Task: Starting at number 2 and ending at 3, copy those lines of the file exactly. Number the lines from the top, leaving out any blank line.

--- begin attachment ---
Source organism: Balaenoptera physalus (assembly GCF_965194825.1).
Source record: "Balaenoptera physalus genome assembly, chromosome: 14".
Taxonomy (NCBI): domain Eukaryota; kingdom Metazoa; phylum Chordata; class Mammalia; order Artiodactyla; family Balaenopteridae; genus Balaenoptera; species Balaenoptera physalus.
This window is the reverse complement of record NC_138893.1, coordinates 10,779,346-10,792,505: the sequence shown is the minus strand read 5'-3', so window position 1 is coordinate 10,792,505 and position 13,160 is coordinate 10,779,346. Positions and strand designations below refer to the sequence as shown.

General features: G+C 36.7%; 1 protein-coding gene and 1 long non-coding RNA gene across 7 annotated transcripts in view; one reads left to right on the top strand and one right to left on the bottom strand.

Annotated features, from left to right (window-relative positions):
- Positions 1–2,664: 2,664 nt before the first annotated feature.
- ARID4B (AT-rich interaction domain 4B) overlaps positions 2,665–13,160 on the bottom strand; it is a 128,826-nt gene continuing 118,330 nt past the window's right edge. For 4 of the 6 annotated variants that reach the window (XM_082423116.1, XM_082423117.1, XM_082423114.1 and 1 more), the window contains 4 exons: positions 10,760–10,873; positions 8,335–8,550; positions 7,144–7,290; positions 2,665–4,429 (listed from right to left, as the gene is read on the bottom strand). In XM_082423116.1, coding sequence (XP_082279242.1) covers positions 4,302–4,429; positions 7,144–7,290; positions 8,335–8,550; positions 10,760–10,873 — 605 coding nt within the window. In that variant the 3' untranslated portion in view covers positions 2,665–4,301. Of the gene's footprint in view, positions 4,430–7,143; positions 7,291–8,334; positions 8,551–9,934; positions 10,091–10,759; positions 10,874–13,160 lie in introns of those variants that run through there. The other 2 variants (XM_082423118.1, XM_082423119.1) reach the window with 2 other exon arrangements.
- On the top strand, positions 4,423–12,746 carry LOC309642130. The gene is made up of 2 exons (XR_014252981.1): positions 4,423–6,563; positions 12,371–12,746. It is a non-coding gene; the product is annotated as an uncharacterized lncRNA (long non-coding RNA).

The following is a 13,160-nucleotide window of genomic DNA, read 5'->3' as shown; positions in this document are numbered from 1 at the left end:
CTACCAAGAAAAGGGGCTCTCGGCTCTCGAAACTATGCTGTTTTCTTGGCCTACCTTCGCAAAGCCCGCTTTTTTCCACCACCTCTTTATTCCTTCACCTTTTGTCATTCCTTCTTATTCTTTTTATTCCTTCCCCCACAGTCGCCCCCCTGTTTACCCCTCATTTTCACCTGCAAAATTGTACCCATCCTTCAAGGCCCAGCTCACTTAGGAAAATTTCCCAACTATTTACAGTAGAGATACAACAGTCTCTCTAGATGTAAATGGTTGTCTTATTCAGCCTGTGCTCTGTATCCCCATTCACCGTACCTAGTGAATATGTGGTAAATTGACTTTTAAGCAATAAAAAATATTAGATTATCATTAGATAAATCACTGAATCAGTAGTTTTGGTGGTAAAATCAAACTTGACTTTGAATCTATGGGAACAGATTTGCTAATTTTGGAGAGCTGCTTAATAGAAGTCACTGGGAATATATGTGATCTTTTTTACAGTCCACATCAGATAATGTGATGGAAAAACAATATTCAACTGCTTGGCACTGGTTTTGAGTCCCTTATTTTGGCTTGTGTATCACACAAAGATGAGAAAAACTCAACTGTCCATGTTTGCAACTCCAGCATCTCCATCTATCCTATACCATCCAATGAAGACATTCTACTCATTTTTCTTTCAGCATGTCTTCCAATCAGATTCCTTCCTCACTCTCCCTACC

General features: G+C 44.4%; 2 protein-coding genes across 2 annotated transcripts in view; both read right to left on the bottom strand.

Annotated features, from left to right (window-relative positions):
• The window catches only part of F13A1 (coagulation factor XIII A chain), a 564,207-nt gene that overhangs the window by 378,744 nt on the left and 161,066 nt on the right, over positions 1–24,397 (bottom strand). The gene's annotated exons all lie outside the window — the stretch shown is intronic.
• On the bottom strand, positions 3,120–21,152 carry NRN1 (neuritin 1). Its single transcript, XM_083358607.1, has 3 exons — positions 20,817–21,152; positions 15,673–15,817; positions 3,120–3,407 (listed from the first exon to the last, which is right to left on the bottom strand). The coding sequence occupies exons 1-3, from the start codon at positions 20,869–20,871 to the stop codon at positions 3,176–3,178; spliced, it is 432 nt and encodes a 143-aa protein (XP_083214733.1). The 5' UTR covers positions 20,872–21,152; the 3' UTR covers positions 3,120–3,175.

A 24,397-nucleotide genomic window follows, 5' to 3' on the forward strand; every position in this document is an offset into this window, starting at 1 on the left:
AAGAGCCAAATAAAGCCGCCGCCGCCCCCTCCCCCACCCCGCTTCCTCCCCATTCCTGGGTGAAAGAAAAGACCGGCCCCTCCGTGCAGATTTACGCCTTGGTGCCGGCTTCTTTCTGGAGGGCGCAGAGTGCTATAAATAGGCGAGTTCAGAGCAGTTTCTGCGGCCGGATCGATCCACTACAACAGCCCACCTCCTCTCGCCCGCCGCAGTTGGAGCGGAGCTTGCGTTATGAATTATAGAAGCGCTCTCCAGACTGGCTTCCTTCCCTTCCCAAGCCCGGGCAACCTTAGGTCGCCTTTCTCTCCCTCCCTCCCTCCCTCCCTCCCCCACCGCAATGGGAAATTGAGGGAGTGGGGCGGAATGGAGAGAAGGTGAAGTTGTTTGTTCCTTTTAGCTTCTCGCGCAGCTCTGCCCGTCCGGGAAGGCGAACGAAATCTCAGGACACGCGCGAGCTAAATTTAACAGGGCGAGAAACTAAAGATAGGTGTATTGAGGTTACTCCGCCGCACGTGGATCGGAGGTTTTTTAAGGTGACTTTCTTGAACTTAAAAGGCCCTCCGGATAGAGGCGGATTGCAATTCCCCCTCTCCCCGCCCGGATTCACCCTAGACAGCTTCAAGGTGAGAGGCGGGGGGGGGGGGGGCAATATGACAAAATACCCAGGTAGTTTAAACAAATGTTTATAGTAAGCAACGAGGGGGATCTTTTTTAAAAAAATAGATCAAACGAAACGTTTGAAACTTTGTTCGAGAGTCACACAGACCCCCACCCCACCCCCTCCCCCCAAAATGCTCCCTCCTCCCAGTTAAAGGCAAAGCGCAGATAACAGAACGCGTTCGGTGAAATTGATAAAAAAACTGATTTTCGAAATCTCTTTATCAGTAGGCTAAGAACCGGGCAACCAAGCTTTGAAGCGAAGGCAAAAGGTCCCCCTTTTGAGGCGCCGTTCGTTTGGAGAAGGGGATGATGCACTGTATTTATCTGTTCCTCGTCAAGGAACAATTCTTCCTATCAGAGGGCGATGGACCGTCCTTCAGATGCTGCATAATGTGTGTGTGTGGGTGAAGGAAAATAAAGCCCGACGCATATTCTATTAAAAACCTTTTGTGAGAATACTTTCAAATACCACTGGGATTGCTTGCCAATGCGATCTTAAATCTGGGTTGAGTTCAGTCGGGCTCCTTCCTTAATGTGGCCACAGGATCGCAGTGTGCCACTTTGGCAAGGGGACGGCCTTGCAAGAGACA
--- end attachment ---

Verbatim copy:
Source record: "Balaenoptera physalus genome assembly, chromosome: 14".
Taxonomy (NCBI): domain Eukaryota; kingdom Metazoa; phylum Chordata; class Mammalia; order Artiodactyla; family Balaenopteridae; genus Balaenoptera; species Balaenoptera physalus.